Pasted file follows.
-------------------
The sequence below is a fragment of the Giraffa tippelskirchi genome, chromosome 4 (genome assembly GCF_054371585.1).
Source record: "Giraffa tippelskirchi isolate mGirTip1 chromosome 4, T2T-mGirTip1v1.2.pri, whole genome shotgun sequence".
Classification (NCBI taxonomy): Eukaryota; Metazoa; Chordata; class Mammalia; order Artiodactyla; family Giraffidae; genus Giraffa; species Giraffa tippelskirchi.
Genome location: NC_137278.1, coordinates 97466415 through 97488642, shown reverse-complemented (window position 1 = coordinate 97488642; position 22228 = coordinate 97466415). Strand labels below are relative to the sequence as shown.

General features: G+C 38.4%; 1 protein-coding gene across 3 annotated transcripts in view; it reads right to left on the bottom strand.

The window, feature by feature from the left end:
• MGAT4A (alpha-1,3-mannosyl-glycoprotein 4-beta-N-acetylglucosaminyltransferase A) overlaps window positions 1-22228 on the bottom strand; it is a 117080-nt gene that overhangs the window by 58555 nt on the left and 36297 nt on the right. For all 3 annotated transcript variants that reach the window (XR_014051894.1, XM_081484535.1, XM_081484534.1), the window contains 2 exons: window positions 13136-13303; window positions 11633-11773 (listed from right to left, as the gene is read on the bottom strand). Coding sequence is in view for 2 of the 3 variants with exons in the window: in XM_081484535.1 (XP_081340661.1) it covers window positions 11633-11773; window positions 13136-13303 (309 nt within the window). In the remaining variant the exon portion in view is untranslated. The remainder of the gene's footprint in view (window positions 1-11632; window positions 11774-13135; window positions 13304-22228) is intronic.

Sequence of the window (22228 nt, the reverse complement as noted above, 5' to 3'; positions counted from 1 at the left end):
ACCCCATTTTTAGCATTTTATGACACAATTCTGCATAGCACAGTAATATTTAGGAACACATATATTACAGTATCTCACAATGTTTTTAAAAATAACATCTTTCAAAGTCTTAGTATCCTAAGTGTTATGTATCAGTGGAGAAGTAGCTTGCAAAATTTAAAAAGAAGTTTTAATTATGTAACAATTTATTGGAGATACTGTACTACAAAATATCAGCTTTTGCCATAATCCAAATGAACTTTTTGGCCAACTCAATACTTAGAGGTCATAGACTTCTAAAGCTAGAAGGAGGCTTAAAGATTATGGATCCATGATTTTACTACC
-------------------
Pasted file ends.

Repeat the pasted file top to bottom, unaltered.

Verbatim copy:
The sequence below is a fragment of the Giraffa tippelskirchi genome, chromosome 4 (genome assembly GCF_054371585.1).
Source record: "Giraffa tippelskirchi isolate mGirTip1 chromosome 4, T2T-mGirTip1v1.2.pri, whole genome shotgun sequence".
Classification (NCBI taxonomy): Eukaryota; Metazoa; Chordata; class Mammalia; order Artiodactyla; family Giraffidae; genus Giraffa; species Giraffa tippelskirchi.
Genome location: NC_137278.1, coordinates 97466415 through 97488642, shown reverse-complemented (window position 1 = coordinate 97488642; position 22228 = coordinate 97466415). Strand labels below are relative to the sequence as shown.

General features: G+C 38.4%; 1 protein-coding gene across 3 annotated transcripts in view; it reads right to left on the bottom strand.

The window, feature by feature from the left end:
• MGAT4A (alpha-1,3-mannosyl-glycoprotein 4-beta-N-acetylglucosaminyltransferase A) overlaps window positions 1-22228 on the bottom strand; it is a 117080-nt gene that overhangs the window by 58555 nt on the left and 36297 nt on the right. For all 3 annotated transcript variants that reach the window (XR_014051894.1, XM_081484535.1, XM_081484534.1), the window contains 2 exons: window positions 13136-13303; window positions 11633-11773 (listed from right to left, as the gene is read on the bottom strand). Coding sequence is in view for 2 of the 3 variants with exons in the window: in XM_081484535.1 (XP_081340661.1) it covers window positions 11633-11773; window positions 13136-13303 (309 nt within the window). In the remaining variant the exon portion in view is untranslated. The remainder of the gene's footprint in view (window positions 1-11632; window positions 11774-13135; window positions 13304-22228) is intronic.

Sequence of the window (22228 nt, the reverse complement as noted above, 5' to 3'; positions counted from 1 at the left end):
ACCCCATTTTTAGCATTTTATGACACAATTCTGCATAGCACAGTAATATTTAGGAACACATATATTACAGTATCTCACAATGTTTTTAAAAATAACATCTTTCAAAGTCTTAGTATCCTAAGTGTTATGTATCAGTGGAGAAGTAGCTTGCAAAATTTAAAAAGAAGTTTTAATTATGTAACAATTTATTGGAGATACTGTACTACAAAATATCAGCTTTTGCCATAATCCAAATGAACTTTTTGGCCAACTCAATACTTAGAGGTCATAGACTTCTAAAGCTAGAAGGAGGCTTAAAGATTATGGATCCATGATTTTACTACC